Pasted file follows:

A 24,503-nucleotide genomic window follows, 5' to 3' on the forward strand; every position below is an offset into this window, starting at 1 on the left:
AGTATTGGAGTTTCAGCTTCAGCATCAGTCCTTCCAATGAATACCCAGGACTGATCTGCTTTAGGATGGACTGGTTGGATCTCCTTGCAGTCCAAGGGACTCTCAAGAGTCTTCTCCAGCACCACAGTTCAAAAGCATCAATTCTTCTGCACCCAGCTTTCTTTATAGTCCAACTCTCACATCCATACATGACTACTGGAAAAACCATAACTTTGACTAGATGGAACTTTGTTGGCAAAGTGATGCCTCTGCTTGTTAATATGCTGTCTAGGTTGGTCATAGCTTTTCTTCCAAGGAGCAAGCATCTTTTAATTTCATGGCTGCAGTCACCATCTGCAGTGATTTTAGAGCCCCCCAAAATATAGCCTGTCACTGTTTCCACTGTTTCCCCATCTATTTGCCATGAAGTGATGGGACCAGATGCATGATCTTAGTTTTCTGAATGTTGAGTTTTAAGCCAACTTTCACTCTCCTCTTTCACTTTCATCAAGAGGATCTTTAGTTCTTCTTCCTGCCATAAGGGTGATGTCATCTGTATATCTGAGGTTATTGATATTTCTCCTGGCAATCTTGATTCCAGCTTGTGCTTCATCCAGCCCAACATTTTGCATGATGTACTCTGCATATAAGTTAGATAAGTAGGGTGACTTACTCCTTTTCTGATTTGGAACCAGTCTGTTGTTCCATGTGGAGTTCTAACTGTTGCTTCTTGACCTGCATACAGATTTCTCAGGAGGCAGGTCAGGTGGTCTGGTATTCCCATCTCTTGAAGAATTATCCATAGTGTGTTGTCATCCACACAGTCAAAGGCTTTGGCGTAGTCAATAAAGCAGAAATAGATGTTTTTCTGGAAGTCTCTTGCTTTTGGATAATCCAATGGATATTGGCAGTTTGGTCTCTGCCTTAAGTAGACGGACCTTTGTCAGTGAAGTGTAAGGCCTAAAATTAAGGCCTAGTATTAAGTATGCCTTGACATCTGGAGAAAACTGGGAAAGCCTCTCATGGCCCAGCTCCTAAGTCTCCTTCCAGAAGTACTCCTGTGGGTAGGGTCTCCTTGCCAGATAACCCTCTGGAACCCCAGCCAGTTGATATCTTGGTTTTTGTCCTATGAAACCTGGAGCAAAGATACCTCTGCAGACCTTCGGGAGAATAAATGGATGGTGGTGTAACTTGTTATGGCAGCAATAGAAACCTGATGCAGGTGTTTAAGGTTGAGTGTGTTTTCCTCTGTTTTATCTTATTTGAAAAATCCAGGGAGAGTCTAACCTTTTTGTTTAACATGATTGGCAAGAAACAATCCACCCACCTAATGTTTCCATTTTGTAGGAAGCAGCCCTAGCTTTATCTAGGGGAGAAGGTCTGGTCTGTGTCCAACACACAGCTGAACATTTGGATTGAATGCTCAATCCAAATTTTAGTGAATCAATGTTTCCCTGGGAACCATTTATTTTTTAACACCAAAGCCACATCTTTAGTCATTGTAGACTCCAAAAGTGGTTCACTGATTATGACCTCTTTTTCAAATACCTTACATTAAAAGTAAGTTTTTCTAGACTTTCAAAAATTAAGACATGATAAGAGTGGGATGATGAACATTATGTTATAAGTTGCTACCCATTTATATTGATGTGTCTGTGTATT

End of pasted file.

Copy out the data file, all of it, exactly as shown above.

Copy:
A 24,503-nucleotide genomic window follows, 5' to 3' on the forward strand; every position below is an offset into this window, starting at 1 on the left:
AGTATTGGAGTTTCAGCTTCAGCATCAGTCCTTCCAATGAATACCCAGGACTGATCTGCTTTAGGATGGACTGGTTGGATCTCCTTGCAGTCCAAGGGACTCTCAAGAGTCTTCTCCAGCACCACAGTTCAAAAGCATCAATTCTTCTGCACCCAGCTTTCTTTATAGTCCAACTCTCACATCCATACATGACTACTGGAAAAACCATAACTTTGACTAGATGGAACTTTGTTGGCAAAGTGATGCCTCTGCTTGTTAATATGCTGTCTAGGTTGGTCATAGCTTTTCTTCCAAGGAGCAAGCATCTTTTAATTTCATGGCTGCAGTCACCATCTGCAGTGATTTTAGAGCCCCCCAAAATATAGCCTGTCACTGTTTCCACTGTTTCCCCATCTATTTGCCATGAAGTGATGGGACCAGATGCATGATCTTAGTTTTCTGAATGTTGAGTTTTAAGCCAACTTTCACTCTCCTCTTTCACTTTCATCAAGAGGATCTTTAGTTCTTCTTCCTGCCATAAGGGTGATGTCATCTGTATATCTGAGGTTATTGATATTTCTCCTGGCAATCTTGATTCCAGCTTGTGCTTCATCCAGCCCAACATTTTGCATGATGTACTCTGCATATAAGTTAGATAAGTAGGGTGACTTACTCCTTTTCTGATTTGGAACCAGTCTGTTGTTCCATGTGGAGTTCTAACTGTTGCTTCTTGACCTGCATACAGATTTCTCAGGAGGCAGGTCAGGTGGTCTGGTATTCCCATCTCTTGAAGAATTATCCATAGTGTGTTGTCATCCACACAGTCAAAGGCTTTGGCGTAGTCAATAAAGCAGAAATAGATGTTTTTCTGGAAGTCTCTTGCTTTTGGATAATCCAATGGATATTGGCAGTTTGGTCTCTGCCTTAAGTAGACGGACCTTTGTCAGTGAAGTGTAAGGCCTAAAATTAAGGCCTAGTATTAAGTATGCCTTGACATCTGGAGAAAACTGGGAAAGCCTCTCATGGCCCAGCTCCTAAGTCTCCTTCCAGAAGTACTCCTGTGGGTAGGGTCTCCTTGCCAGATAACCCTCTGGAACCCCAGCCAGTTGATATCTTGGTTTTTGTCCTATGAAACCTGGAGCAAAGATACCTCTGCAGACCTTCGGGAGAATAAATGGATGGTGGTGTAACTTGTTATGGCAGCAATAGAAACCTGATGCAGGTGTTTAAGGTTGAGTGTGTTTTCCTCTGTTTTATCTTATTTGAAAAATCCAGGGAGAGTCTAACCTTTTTGTTTAACATGATTGGCAAGAAACAATCCACCCACCTAATGTTTCCATTTTGTAGGAAGCAGCCCTAGCTTTATCTAGGGGAGAAGGTCTGGTCTGTGTCCAACACACAGCTGAACATTTGGATTGAATGCTCAATCCAAATTTTAGTGAATCAATGTTTCCCTGGGAACCATTTATTTTTTAACACCAAAGCCACATCTTTAGTCATTGTAGACTCCAAAAGTGGTTCACTGATTATGACCTCTTTTTCAAATACCTTACATTAAAAGTAAGTTTTTCTAGACTTTCAAAAATTAAGACATGATAAGAGTGGGATGATGAACATTATGTTATAAGTTGCTACCCATTTATATTGATGTGTCTGTGTATT